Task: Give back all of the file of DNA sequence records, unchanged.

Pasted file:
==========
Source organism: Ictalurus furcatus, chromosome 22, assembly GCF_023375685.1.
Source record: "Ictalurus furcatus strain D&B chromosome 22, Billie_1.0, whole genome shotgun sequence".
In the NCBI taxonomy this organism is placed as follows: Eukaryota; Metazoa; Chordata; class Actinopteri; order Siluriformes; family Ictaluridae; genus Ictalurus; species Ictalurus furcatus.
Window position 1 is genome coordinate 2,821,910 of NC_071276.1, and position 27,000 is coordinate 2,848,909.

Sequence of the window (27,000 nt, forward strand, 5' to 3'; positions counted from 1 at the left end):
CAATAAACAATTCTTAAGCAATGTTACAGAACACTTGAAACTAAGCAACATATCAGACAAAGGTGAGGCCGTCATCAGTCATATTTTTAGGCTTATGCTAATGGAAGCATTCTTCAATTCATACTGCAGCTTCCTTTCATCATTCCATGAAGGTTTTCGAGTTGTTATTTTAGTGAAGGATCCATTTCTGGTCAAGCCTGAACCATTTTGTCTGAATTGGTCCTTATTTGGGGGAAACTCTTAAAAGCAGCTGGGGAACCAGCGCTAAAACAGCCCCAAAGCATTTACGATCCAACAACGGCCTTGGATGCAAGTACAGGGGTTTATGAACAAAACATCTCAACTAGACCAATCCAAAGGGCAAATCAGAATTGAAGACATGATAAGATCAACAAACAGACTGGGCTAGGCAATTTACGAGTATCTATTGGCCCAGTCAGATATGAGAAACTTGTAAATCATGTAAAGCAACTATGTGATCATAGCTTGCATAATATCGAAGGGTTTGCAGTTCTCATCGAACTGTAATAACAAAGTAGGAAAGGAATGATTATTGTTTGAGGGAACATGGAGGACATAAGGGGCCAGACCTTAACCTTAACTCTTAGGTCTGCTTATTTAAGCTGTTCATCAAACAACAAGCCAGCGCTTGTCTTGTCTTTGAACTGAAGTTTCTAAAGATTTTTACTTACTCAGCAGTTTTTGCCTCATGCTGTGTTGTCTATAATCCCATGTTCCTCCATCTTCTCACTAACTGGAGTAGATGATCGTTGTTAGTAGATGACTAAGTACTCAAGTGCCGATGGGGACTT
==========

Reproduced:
Source organism: Ictalurus furcatus, chromosome 22, assembly GCF_023375685.1.
Source record: "Ictalurus furcatus strain D&B chromosome 22, Billie_1.0, whole genome shotgun sequence".
In the NCBI taxonomy this organism is placed as follows: Eukaryota; Metazoa; Chordata; class Actinopteri; order Siluriformes; family Ictaluridae; genus Ictalurus; species Ictalurus furcatus.
Window position 1 is genome coordinate 2,821,910 of NC_071276.1, and position 27,000 is coordinate 2,848,909.

Sequence of the window (27,000 nt, forward strand, 5' to 3'; positions counted from 1 at the left end):
CAATAAACAATTCTTAAGCAATGTTACAGAACACTTGAAACTAAGCAACATATCAGACAAAGGTGAGGCCGTCATCAGTCATATTTTTAGGCTTATGCTAATGGAAGCATTCTTCAATTCATACTGCAGCTTCCTTTCATCATTCCATGAAGGTTTTCGAGTTGTTATTTTAGTGAAGGATCCATTTCTGGTCAAGCCTGAACCATTTTGTCTGAATTGGTCCTTATTTGGGGGAAACTCTTAAAAGCAGCTGGGGAACCAGCGCTAAAACAGCCCCAAAGCATTTACGATCCAACAACGGCCTTGGATGCAAGTACAGGGGTTTATGAACAAAACATCTCAACTAGACCAATCCAAAGGGCAAATCAGAATTGAAGACATGATAAGATCAACAAACAGACTGGGCTAGGCAATTTACGAGTATCTATTGGCCCAGTCAGATATGAGAAACTTGTAAATCATGTAAAGCAACTATGTGATCATAGCTTGCATAATATCGAAGGGTTTGCAGTTCTCATCGAACTGTAATAACAAAGTAGGAAAGGAATGATTATTGTTTGAGGGAACATGGAGGACATAAGGGGCCAGACCTTAACCTTAACTCTTAGGTCTGCTTATTTAAGCTGTTCATCAAACAACAAGCCAGCGCTTGTCTTGTCTTTGAACTGAAGTTTCTAAAGATTTTTACTTACTCAGCAGTTTTTGCCTCATGCTGTGTTGTCTATAATCCCATGTTCCTCCATCTTCTCACTAACTGGAGTAGATGATCGTTGTTAGTAGATGACTAAGTACTCAAGTGCCGATGGGGACTT